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Re: [Qemu-block] [PATCH v14 0/1] qcow2: cluster space preallocation

From: Max Reitz
Subject: Re: [Qemu-block] [PATCH v14 0/1] qcow2: cluster space preallocation
Date: Fri, 24 May 2019 15:56:21 +0200
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On 16.05.19 16:27, Anton Nefedov wrote:
> ..apparently v13 ended up in a weird base64 that would not easily git-am.
> Resending.
> ----
> hi,
> this used to be a large 10-patches series, but now thanks to Kevin's
> (http://lists.nongnu.org/archive/html/qemu-devel/2019-03/msg06389.html)
> the core block layer functionality is already in place: the existing flag
> can be reused.
> A few accompanying patches were also dropped from the series as those can
> be processed separately.
> So,
> new in v13:
>    - patch 1 (was patch 9) rebased to use s->data_file pointer
>    - comments fixed/added
>    - other patches dropped ;)
> v12: http://lists.nongnu.org/archive/html/qemu-devel/2019-01/msg02761.html
> v11: http://lists.nongnu.org/archive/html/qemu-devel/2018-12/msg04342.html
> v10: http://lists.nongnu.org/archive/html/qemu-devel/2018-12/msg00121.html
> ----
> This pull request is to start to improve a few performance points of
> qcow2 format:
>   1. non cluster-aligned write requests (to unallocated clusters) explicitly
>      pad data with zeroes if there is no backing data.
>      Resulting increase in ops number and potential cluster fragmentation
>      (on the host file) is already solved by:
>        ee22a9d qcow2: Merge the writing of the COW regions with the guest data
>      However, in case of zero COW regions, that can be avoided at all
>      but the whole clusters are preallocated and zeroed in a single
>      efficient write_zeroes() operation
>   2. moreover, efficient write_zeroes() operation can be used to preallocate
>      space megabytes (*configurable number) ahead which gives noticeable
>      improvement on some storage types (e.g. distributed storage)
>      where the space allocation operation might be expensive)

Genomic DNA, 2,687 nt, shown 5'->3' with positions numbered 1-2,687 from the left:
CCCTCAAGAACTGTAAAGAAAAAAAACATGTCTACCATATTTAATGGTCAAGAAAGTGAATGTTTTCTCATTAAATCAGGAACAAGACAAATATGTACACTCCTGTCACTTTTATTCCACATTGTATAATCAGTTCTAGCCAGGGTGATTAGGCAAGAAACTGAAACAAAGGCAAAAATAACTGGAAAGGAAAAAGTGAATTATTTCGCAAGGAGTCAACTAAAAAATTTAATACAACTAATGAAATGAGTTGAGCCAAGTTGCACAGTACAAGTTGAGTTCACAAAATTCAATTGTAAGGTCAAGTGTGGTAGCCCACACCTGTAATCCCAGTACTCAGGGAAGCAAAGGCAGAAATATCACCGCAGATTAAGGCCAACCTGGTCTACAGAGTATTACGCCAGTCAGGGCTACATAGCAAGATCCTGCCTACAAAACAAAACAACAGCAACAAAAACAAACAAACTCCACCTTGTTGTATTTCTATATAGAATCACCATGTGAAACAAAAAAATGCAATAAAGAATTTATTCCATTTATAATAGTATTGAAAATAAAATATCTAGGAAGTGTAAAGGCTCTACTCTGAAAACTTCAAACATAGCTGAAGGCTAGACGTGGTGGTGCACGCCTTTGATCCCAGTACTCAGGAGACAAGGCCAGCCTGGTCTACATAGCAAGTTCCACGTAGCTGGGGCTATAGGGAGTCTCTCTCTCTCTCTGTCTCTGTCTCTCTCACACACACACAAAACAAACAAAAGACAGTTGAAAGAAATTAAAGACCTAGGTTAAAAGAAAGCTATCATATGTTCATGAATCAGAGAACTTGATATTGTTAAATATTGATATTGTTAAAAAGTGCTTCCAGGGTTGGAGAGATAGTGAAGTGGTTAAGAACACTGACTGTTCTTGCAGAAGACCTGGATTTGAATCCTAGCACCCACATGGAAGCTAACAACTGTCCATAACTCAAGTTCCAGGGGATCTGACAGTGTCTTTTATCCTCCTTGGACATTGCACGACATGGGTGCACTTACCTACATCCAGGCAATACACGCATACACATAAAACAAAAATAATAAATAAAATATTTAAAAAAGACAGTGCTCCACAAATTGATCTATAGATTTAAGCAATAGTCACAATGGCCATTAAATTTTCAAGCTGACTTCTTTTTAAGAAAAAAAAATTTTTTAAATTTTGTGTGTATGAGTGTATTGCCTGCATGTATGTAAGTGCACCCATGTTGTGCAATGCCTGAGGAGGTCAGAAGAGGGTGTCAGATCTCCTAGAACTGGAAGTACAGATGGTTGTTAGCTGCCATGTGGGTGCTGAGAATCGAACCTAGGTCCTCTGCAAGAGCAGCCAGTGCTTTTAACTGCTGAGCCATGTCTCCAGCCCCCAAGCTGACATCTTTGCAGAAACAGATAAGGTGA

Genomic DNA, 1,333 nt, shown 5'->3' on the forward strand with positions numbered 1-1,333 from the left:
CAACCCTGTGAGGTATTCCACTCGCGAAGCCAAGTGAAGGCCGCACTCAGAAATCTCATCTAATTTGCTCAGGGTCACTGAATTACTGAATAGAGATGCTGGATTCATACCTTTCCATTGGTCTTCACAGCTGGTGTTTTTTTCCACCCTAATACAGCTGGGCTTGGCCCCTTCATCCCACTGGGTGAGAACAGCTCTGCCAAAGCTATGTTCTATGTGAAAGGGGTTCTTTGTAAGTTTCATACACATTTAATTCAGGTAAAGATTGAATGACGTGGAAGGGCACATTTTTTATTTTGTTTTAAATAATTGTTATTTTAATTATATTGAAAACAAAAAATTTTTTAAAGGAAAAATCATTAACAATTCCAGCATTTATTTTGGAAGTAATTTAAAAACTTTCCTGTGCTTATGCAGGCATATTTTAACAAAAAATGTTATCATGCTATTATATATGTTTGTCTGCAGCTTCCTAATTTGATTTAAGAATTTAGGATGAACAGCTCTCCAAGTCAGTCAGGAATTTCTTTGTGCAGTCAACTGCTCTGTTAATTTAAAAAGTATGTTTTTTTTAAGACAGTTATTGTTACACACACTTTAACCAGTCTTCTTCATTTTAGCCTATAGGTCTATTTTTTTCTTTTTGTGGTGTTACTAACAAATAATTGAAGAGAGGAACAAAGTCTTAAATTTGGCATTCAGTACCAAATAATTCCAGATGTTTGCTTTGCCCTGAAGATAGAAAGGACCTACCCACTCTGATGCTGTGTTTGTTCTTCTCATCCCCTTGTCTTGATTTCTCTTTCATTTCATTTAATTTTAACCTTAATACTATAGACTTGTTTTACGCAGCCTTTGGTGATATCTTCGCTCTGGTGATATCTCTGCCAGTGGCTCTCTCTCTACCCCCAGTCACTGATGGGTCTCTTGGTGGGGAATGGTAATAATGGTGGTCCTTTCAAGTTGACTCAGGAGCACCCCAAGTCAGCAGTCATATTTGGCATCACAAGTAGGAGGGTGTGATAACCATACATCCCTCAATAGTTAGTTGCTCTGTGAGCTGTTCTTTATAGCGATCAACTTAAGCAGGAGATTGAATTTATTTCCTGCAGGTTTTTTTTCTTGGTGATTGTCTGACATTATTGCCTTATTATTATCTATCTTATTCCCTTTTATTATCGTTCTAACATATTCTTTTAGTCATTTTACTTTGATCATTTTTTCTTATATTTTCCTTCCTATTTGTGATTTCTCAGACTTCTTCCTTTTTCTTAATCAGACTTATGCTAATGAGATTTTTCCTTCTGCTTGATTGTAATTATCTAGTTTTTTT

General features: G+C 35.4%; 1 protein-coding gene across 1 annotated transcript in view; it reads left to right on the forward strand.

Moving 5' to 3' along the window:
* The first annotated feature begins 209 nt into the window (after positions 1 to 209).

>      (Not included in this patchset since v6).
>   3. this will also allow to enable simultaneous writes to the same 
> unallocated
>      cluster after the space has been allocated & zeroed but before
>      the first data is written and the cluster is linked to L2.
>      (Not included in this patchset).
> Efficient write_zeroes usually implies that the blocks are not actually
> written to but only reserved and marked as zeroed by the storage.
> Existing bdrv_write_zeroes() falls back to writing zero buffers if
> write_zeroes is not supported by the driver, so BDRV_REQ_NO_FALLBACK is used.
> simple perf test:
>   qemu-img create -f qcow2 test.img 4G && \
>   qemu-img bench -c $((1024*1024)) -f qcow2 -n -s 4k -t none -w test.img
> test results (seconds):
>     +-----------+-------+------+-------+------+------+
>     |   file    |    before    |     after    | gain |
>     +-----------+-------+------+-------+------+------+
>     |    ssd    |      61.153  |      36.313  |  41% |
>     |    hdd    |     112.676  |     122.056  |  -8% |
>     +-----------+--------------+--------------+------+

I’ve done a few more tests, and I’ve seen more slowdown on an HDD.
(Like 30 % when doing 64 kB requests that are not aligned to clusters.)
 On the other hand, the SSD gain is generally in the same ballpark (38 %
when issuing the same kind of requests.)

On the basis that:

(1) I believe that SSD performance is more important than HDD performance,

(2) I can’t think of a simple way to automatically decide whether the
new or the old codepath is more efficient[1], and

(3) users probably would not use a switch if we introduced one.

I have applied this patch to my block branch:



[1] Hm.  We can probably investigate whether the file is stored on a
rotational medium or not.  Is there a fundamental reason why this patch
seems to degrade performance on an HDD but improves it on an SSD?  If
so, we can probably make a choice based on that.


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